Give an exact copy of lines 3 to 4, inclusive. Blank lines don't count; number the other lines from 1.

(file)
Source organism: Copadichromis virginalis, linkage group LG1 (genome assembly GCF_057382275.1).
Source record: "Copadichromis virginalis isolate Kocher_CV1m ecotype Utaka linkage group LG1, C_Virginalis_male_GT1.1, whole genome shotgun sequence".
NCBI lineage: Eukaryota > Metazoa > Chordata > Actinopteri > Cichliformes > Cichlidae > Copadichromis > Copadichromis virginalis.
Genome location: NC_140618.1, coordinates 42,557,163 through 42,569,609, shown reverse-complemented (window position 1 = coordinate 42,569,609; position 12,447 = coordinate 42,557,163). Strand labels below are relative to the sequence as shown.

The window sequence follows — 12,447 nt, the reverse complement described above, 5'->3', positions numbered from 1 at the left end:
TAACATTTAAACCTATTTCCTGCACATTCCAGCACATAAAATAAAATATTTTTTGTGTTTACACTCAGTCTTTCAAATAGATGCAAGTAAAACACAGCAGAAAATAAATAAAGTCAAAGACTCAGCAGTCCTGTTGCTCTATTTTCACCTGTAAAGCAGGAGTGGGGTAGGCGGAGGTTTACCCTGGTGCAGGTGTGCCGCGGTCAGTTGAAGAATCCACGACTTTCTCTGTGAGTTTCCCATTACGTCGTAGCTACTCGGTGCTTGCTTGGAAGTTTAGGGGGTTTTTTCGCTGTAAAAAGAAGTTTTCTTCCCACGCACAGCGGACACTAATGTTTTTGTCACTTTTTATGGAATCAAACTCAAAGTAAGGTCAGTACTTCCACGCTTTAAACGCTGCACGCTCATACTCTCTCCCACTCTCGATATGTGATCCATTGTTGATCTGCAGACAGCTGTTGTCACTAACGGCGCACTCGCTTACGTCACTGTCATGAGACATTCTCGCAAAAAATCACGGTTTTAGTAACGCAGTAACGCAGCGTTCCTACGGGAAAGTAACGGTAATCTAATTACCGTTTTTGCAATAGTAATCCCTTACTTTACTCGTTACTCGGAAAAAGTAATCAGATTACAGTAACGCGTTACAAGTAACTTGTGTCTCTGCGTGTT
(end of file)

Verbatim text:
NCBI lineage: Eukaryota > Metazoa > Chordata > Actinopteri > Cichliformes > Cichlidae > Copadichromis > Copadichromis virginalis.
Genome location: NC_140618.1, coordinates 42,557,163 through 42,569,609, shown reverse-complemented (window position 1 = coordinate 42,569,609; position 12,447 = coordinate 42,557,163). Strand labels below are relative to the sequence as shown.